To reach the state park from Cleveland, take I-480 East to US-422 East. Continue on US-422 East for about 25 miles, and then turn left onto OH-168 North. Drive for six and a half miles, then turn right onto OH-87 East. Continue for about 18 miles, then turn left to merge onto OH-11 North. Take the exit for US-322 East and continue for about 10 miles. Turn left onto Pymatuning Lake Road, and after one mile, turn right to enter Pymatuning State Park. 

Coordinates: 41.54654959004953, -80.52935390779953

12. Paint Creek State Park

Paint Creek near Bainbridge, Ohio

The waters of Paint Creek were formerly used to power early mills.

©Kyle Hartshorn / CC BY 2.0 – License

Located in south-central Ohio, Paint Creek State Park is located at the boundary between the Appalachian Plateau and the flatter, western region of the state. The park encompasses over 5,500 acres, including a lake that is a great destination for fishing and boating. The park has trails for hiking, horseback riding, and biking, offering views of the abundant wildflowers, trees, and animals.

To get to Paint Creek State Park, take US-50 West from Bainbridge for four miles, then turn right onto Rapid Forge Road. Continue for another four miles, then turn left onto Taylor Road. The state park entrance will be ahead in one mile.

Coordinates: 39.2703149989656, -83.38504565881182

13. Shawnee State Forest

Shawnee state forest

Shawnee State Forest is also known as “The Little Smokies of Ohio.”

© B. Stevens

Stretching for over 60,000 acres, including a wilderness area of over 8,000 acres, the Shawnee State Forest is the largest state forest in Ohio. The area is used for sustainable timber harvesting, research, and recreation. Visitors can explore the hiking, biking, or horseback trails or climb the Copperhead fire tower.

To get to Shawnee State Forest, take OH-32 East out of Cincinnati for about 35 miles. Then, turn right onto OH-247 South and drive for 10 miles. Turn left onto West Main Street, and in a half mile, stay right for OH-125 East. Follow that road for 20 miles, then turn right onto State Forest Service Road 16.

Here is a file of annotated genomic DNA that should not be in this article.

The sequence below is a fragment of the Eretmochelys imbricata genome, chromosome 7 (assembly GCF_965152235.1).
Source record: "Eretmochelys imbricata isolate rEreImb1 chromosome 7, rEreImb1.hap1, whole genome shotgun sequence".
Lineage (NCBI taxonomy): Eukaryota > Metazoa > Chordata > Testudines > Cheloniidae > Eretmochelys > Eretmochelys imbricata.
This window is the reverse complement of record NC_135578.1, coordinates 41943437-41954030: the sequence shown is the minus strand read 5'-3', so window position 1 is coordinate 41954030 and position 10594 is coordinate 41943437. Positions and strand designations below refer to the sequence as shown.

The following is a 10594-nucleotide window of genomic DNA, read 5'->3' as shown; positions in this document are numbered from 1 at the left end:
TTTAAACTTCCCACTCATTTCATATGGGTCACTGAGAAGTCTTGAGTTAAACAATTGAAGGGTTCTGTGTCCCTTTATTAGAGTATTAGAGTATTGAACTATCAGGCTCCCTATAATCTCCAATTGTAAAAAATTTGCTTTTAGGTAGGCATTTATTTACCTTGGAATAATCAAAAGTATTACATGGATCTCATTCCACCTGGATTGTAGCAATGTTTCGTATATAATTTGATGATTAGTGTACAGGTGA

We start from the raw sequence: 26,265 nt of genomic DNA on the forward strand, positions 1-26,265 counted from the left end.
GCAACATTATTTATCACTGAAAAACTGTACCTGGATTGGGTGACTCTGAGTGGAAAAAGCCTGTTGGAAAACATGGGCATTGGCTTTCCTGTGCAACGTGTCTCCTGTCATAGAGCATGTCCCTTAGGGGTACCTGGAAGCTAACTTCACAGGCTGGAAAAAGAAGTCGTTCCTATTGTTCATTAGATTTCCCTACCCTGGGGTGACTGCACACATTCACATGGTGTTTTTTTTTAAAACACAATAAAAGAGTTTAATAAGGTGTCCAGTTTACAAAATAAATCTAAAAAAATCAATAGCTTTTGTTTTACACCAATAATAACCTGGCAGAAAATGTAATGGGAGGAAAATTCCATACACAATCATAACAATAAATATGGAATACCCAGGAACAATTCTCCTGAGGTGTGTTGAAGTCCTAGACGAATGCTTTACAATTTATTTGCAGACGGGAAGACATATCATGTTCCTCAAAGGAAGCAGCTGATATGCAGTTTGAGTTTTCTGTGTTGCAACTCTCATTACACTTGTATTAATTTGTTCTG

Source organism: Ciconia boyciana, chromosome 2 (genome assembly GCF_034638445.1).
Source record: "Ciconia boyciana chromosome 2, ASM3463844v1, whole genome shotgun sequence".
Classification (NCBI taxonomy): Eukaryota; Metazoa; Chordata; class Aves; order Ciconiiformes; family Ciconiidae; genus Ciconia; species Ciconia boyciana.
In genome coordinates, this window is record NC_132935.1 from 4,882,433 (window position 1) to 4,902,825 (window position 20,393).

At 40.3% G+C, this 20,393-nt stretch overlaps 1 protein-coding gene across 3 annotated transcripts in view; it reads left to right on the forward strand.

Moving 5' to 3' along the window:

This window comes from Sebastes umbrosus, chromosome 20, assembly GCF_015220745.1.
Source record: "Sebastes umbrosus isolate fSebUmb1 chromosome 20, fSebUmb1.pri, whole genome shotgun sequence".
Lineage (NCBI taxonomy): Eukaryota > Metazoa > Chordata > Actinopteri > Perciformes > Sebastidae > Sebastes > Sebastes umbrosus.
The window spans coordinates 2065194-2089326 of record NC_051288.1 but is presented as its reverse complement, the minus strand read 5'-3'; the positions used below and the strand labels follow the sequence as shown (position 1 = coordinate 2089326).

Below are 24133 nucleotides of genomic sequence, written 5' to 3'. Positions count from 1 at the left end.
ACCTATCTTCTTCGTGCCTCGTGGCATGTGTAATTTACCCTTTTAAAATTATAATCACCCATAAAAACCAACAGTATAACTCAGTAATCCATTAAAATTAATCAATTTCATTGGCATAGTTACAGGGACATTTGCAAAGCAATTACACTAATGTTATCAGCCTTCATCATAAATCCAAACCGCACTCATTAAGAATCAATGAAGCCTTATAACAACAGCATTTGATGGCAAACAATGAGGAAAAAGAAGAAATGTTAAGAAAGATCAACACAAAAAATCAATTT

Coordinates: 38.74554865587646, -83.20513362614874

14. Mount Jeez

Pleasant Valley view

Mount Jeez is part of the Mohican Hills range and provides views of the Pleasant Valley below.

©James Marciniak/

Offering stunning views from its summit, Mount Jeez is situated in north-central Ohio. Mount Jeez stands at 1,310 feet of elevation, where it overlooks the Malabar Farm State Park. This park was the vision of conservationist and award-winning author Louis Bromfield, and it features a working farm, nature trails, fishing, and camping.

To reach Mount Jeez, take OH-95 West out of Wooster for about 25 miles. Turn right onto OH-603 North, and after a half mile, turn right again onto Pleasant Valley Road. In a half mile, turn right, and Mount Jeez will be just ahead.

Coordinates: 40.655918254932665, -82.38358644732065

15. Mosquito Creek Lake

Mosquito Creek Lake is a popular destination for fishing and boating.

©Margaret Luzier, U.S. Army Corps of Engineers / This image or file is a work of a U.S. Army Corps of Engineers soldier or employee, taken or made as part of that person’s official duties. As a work of the U.S. federal government, the image is in the public domain.

Located within the Mosquito Lake State Park, this is one of Ohio’s largest lakes. It is a popular destination for fishing and boating, with several fishing tournaments that happen each year. There are also plenty of hiking trails weaving through the area’s dense forests. Additionally, Mosquito Creek Lake and the surrounding marshes and woodlands provide an important habitat for migrating birds.

To get to Mosquito Creek Lake, take OH-11 North out of Youngstown to exit 57. Then, turn left onto OH-305 West and drive for a mile and a half. Turn right on OH-46 North and follow that road for about five miles. 

Coordinates: 41.39952834153584, -80.75577270171968

Summary of Ohio’s Most Remote Spots

Wayne National Forest39.563758171332545, -82.18736990211634
Hocking State Forest39.43497169371745, -82.54763677218345
Helltown41.26275720252461, -81.56034586221851
Edge of Appalachia Nature Preserve38.76614887773286, -83.46158887090719
Seneca Lake39.90699225663204, -81.42185516904205
Magee Marsh Wildlife Area41.613321901807716, -83.18863916285477
Mineral Springs Lake38.92640299038553, -83.36740582368962
The Wilds39.829647056407715, -81.73303940463778
Hell Hollow Wilderness Area41.72286244796545, -81.12358716171914
Moonville Tunnel39.308491142419825, -82.32202634909983
Pymatuning Lake41.54654959004953, -80.52935390779953
Paint Creek State Park39.2703149989656, -83.38504565881182
Shawnee State Forest38.74554865587646, -83.20513362614874
Mount Jeez40.655918254932665, -82.38358644732065
Mosquito Creek Lake41.39952834153584, -80.75577270171968

The photo featured at the top of this post is © Alexander Lukatskiy/

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About the Author

Joyce Nash is a writer at A-Z Animals primarily covering travel and geography. She has almost a decade of writing experience. Her background ranges from journalism to farm animal rescues and spans the East Coast to the West. She is based in North Carolina, and in her free time, she enjoys reading, hiking, and spending time with her husband and two cats.